Wisconsin’s ready for golfing season and our very own LPGA Classic is on the way–bringing with it golf balls, clubs, and dollar signs.
The first two years of the tournament at Thornberry Creek brought in more than $7-million to Green Bay area and this year is expected to keep that trend going.
The best part of all of this—at least to Green Bay’s convention and visitors bureau—is the exposure.
It is broadcast on the Golf Channel and quite a few eyes will be on the area.
Then you’ve got the anticipated 60,000 spectators largely coming in from across the state and Canada.
“You also have caddies, staff that are coming out from the LPGA tour, club manufacturer reps,” said tournament director Jon-Paul Genet. “You’ve got player reps, you’ve got our reps, but then you also have the construction people who are coming out to build this thing out.”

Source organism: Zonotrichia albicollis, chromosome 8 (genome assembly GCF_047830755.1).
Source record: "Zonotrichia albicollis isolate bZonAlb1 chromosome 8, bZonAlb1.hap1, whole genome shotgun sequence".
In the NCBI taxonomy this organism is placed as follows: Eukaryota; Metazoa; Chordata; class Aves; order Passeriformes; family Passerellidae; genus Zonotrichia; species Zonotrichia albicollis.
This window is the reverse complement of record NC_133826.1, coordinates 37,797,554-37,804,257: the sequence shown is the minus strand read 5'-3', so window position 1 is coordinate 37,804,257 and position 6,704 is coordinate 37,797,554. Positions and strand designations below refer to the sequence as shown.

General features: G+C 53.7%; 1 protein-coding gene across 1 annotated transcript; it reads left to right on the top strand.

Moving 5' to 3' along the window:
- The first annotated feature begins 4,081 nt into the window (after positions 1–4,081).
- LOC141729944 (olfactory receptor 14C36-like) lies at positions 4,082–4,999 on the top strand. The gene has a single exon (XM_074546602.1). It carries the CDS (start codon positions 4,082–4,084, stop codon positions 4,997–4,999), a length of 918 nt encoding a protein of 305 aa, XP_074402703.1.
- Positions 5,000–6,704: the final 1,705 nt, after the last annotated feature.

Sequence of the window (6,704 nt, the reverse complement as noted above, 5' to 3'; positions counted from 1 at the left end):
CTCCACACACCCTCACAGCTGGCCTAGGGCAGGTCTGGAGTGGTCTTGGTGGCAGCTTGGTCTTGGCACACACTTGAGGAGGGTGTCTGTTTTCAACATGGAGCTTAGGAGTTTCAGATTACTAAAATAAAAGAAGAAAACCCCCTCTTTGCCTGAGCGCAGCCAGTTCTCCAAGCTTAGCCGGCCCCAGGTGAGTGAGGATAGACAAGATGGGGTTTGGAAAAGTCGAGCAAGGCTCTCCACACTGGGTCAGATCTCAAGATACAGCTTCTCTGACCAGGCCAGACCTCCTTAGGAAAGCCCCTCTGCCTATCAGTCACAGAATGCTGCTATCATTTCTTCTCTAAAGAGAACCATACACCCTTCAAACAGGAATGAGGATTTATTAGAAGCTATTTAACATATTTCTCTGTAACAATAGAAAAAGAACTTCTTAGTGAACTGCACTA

And spectators are not the only people out here spending money.
“It’s great to see those numbers and the community embracing and supporting this event as their own,” he said.
And this is a tournament that knows where it comes from. It has raised about $55,000 for indigenous youth leagues.
“With embracing the Oneida Nation and the culture, we certainly try to do everything in our power and our platform to give back to them. They are our prime key stakeholder. And anything we can do to generate any ancillary revenue to give back to the Oneida Nation as a whole, we’ll exercise any Avenue we can take.”
Genet says about 200-300 volunteers are still needed at Thornberry Creek.
Practice rounds for the LPGA Classic start July 2nd.